Stress Management

What is stress?

Stress is combined pressure from external circumstances that can cause internal tension, anxiety, and a sense of being overwhelmed. Stress is an inevitable and inherent part of life. However, our ability to cope with stress can be undermined by

If you are experiencing stress symptoms or feel increasingly out of control, you probably need to reduce the pressures in your life. Sometimes just taking one or two small steps in the right direction can ease the strain. Here are some ways to help you manage stressful circumstances more effectively:

Deal with the underlying cause(s)

This may seem obvious, but can be easier said than done. For example, if stress is connected to your relationship with a person, talk out your differences. If you are feeling tense about an unfinished task, restructure your priorities so you can get the responsibility out of the way.

Learn to pace yourself

It isn’t humanly possible to be in high gear all the time. When you have a number of tasks, deal with them one by one in order of urgency then set aside the remainder for the time being. Make sure to reward yourself with a break or a rest before working towards the next goal.

Realise your limits and plan around them

In the long run, less stress is caused by turning away tasks than by leaving work unfinished. Prioritise the tasks you have to do, then give yourself a realistic amount of time to deal with them. Don't take on more than you can handle.

Don’t try to be perfect

We cannot always control the circumstances in our environment. So stop trying to do your best and start doing as well as you can. And remember to give yourself a pat on the back for the things you accomplish, or manage to do well.

Eat sensibly and get plenty of rest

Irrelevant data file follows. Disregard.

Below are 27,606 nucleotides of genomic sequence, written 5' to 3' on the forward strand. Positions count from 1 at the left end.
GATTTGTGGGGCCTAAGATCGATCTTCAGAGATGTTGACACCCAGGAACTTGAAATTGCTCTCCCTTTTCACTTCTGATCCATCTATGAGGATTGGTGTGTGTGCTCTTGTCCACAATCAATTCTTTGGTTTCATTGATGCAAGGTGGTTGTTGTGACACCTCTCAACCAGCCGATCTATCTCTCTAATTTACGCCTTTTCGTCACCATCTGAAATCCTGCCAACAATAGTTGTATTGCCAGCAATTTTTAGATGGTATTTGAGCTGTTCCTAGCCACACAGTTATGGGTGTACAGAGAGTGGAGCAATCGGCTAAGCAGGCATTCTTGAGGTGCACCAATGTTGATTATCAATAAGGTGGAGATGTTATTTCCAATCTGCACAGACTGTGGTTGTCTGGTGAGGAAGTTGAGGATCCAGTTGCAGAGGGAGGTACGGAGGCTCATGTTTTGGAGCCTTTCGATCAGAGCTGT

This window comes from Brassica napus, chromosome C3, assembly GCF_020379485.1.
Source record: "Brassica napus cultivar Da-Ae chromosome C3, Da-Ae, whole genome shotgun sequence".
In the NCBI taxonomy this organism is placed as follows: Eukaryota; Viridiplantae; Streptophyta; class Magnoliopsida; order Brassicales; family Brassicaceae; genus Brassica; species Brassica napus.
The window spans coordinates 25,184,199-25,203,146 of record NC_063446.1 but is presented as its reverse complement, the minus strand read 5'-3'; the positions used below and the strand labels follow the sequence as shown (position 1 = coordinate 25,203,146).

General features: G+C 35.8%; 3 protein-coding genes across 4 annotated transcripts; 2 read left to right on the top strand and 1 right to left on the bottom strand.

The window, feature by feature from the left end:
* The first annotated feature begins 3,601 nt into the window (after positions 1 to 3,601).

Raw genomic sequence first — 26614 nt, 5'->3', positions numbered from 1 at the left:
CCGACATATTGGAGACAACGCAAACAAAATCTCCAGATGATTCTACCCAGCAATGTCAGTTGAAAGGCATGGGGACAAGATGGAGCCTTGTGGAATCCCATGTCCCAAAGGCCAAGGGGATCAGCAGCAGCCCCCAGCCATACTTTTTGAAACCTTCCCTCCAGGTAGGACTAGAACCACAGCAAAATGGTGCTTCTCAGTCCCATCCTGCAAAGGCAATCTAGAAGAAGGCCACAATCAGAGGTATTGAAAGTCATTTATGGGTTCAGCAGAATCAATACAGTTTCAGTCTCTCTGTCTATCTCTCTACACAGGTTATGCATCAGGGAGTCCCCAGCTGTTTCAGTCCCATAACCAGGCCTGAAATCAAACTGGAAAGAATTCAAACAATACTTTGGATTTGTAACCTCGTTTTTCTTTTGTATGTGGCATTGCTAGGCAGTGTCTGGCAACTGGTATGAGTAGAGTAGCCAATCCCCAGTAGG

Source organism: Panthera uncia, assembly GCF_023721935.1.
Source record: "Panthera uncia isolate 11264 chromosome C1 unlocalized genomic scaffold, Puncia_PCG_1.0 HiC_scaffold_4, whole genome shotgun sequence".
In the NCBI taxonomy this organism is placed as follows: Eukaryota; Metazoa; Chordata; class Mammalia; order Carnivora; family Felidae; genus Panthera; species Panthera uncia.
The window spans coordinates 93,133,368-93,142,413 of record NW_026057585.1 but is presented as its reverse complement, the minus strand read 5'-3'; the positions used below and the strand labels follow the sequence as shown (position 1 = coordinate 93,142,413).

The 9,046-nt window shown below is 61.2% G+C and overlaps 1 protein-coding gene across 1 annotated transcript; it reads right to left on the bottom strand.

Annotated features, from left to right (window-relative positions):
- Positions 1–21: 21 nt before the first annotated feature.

When your physical resources are depleted from lack of nourishing food or sufficient sleep, many things look worse than they really are. Poor diet and fatigue will also reduce your ability to cope with problems.

Escape for a while

When things threaten to become overwhelming, it sometimes helps to escape from the problem for a while. Lose yourself in a film, a book, a game, or a brief change of scene.

Work off your anger

If you feel like lashing out at someone who has provoked you, try holding off that impulse for awhile. Channel your pent-up energy into some physical activity you enjoy, such as walking, running, dancing, or an energetic project.

Give in occasionally

If you repeatedly get into conflict with people, or frequently feel stubborn and defiant, ask yourself, "Is this really worth fighting for?" If not, give in. Competition and criticism are contagious, but so is cooperation.

Have fun

Recreation is essential for good physical and mental health. Plan to do something you enjoy as part of a regular routine. Going for walks, meeting friends, sharing a meal together, having a laugh are all small pleasures that can make a difference.

Accept and plan for change

Life can be full of surprises and unexpected events- good, bad and everything in-between. You can’t control this fact, but you can control your reaction. Be patient when there are inevitable or unexpected changes, and try to let things wash over you a bit.

Adopt a new outlook

Challenge any patterns of negative thinking that focus only on what is wrong with you or your situation. Are you really all of the bad things you tell yourself? Or are you a mixture- sometimes getting things wrong, sometimes doing things well? Try to adopt a more balanced view. Learn to accept praise or compliments from others rather than concentrating solely on failures and disappointments. A positive disposition will help fight stress, while a negative outlook can produce or intensify stress. 

Talk over your troubles

Talk over your problems with a levelheaded person you can trust. Sharing your concerns or worries can release pressure, boost your spirits, and help you see things more objectively.